German hospital rankings questionedBMJ 2007; 335 doi: https://doi.org/10.1136/bmj.39283.598530.DB (Published 26 July 2007) Cite this as: BMJ 2007;335:177
The first nationwide hospital ranking in Germany has provoked controversial discussions about the importance and reliability of league tables in health care.
The statutory health insurance company Techniker Krankenkasse, with 6.1 million members, has published the results of a telephone survey of more than 100 000 patients on their recent stay in a hospital.
The patients were asked how satisfied they were with the results of treatment, the medical and nursing care, and the accommodation provided by the hospital. The survey was also covered in Germany's main tabloid newspaper, Bild, as a list of Germany's 200 best hospitals.
On the basis of the results of the survey and the official hospital quality reports from 2005, Techniker Krankenkasse has set up a search for the best hospital for most diseases on its homepage, www.tk-online.de.
“Most patients do not want to rely on the recommendations of doctors any more when they choose a hospital, they want to profit from the experiences of other patients and search the internet,” said Christoph Straub, member of the board of directors of the company, speaking at the presentation of the survey in Berlin in June.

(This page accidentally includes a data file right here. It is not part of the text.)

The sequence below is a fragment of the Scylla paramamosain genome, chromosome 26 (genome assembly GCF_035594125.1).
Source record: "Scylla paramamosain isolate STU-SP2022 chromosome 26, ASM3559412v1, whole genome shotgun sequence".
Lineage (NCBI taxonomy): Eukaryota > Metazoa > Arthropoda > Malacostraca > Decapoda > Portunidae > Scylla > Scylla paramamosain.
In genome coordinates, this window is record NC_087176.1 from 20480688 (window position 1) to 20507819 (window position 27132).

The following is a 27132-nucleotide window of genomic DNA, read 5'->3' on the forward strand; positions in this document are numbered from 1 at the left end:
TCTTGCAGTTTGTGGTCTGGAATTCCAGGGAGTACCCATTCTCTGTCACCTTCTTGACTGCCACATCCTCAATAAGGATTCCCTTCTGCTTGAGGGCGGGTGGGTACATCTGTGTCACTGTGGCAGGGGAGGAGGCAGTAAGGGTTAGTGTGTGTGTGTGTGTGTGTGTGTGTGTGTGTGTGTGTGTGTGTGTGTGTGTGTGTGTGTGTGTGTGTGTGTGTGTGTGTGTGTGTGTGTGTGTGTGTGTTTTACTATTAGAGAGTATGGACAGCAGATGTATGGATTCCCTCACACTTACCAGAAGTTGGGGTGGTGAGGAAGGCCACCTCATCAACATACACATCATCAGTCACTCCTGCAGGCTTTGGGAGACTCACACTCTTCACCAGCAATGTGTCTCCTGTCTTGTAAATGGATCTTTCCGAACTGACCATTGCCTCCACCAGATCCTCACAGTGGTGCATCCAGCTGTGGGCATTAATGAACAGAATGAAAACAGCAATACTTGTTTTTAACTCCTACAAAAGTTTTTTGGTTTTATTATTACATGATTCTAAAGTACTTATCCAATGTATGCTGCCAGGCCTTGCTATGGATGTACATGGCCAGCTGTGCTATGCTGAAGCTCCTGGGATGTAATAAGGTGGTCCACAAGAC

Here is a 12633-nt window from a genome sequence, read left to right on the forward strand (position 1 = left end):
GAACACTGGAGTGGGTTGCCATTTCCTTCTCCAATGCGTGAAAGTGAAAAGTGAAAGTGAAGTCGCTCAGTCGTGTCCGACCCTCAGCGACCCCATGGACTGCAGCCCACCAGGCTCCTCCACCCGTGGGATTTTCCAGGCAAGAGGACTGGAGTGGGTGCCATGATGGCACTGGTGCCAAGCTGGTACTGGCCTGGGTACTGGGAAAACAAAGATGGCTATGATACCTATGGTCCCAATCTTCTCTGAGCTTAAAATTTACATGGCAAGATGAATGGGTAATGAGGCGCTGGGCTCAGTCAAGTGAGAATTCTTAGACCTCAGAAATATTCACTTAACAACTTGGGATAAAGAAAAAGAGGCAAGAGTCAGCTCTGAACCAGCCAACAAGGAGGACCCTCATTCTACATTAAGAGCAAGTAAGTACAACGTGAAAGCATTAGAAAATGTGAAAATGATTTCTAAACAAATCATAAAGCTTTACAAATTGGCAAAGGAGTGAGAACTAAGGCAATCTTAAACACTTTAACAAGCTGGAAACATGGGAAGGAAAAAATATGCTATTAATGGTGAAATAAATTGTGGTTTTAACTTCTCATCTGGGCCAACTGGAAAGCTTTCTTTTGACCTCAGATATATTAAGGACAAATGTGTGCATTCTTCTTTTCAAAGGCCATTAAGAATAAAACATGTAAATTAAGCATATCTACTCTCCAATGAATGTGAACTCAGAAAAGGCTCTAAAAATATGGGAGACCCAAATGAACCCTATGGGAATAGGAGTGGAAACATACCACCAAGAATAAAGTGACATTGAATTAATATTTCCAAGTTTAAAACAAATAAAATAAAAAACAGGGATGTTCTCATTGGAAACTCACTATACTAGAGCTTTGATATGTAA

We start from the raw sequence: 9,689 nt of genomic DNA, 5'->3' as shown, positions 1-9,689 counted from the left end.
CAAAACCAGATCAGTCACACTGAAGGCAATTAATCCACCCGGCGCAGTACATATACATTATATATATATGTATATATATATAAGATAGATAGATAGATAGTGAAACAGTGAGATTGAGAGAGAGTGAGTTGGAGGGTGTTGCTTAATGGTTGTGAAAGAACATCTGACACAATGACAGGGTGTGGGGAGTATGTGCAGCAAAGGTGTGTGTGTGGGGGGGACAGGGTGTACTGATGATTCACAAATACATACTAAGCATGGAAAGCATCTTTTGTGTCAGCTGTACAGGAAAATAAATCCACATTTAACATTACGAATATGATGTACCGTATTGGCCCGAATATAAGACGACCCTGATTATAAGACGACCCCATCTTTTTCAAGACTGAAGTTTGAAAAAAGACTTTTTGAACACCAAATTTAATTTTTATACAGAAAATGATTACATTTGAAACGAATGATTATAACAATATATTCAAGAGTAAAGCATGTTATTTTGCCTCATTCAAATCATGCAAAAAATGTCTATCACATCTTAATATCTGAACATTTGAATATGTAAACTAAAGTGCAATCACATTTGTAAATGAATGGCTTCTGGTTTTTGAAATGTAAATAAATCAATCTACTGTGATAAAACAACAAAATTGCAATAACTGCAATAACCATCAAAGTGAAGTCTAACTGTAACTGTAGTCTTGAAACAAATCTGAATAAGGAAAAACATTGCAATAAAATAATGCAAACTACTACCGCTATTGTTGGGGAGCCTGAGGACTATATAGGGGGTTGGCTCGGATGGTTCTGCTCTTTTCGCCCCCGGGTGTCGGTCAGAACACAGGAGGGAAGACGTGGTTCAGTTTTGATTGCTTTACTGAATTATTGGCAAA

Critics found severe flaws with the hospital ranking, however. Not all hospitals in Germany were included because they did not all fulfil the condition that at least 300 interviewees had to have stayed in the hospital.
Additionally, said Stefan Etgeton from the National Association of Consumer Advice Centres, health insurance companies could not be independent advisers on the quality of hospitals because they tend to have contracts with individual hospitals or chains of hospitals. The German Hospital Society asked whether patients' satisfaction was a truly reliable criterion for quality of health care. “Patients also care for soft factors, like the way doctors talk to them,” said Mr Straub.
Hospital rankings are a novelty in Germany. So far only Berlin, Hamburg, and the Rhine-Ruhr area around Essen have published hospital guides, based on regional surveys. But in November 2007, when all hospitals have to publish their second obligatory quality reports, a flood of hospital rankings and search facilities on the internet for best hospital treatment are expected.
Already the national quality institute, Bundesgeschäftsstelle Qualitätssicherung, has published data on the internet on outcomes of treatments—for instance, for artificial hip and knee replacement, breast cancer, and gallbladder surgery—from 1500 German hospitals. The hospitals are obliged to report their outcome data to the institute. Previously, however, data were not published, and in recent online publication the names of hospitals were left out.
The data show that hospitals that treat no more than 20 cases per disease a year have worse results and therefore higher risks. For instance, of 206 small hospitals, some have a risk of infection of as much as 100% after hip replacement. Furthermore, unnecessary and non-standard treatments were more common in small hospitals.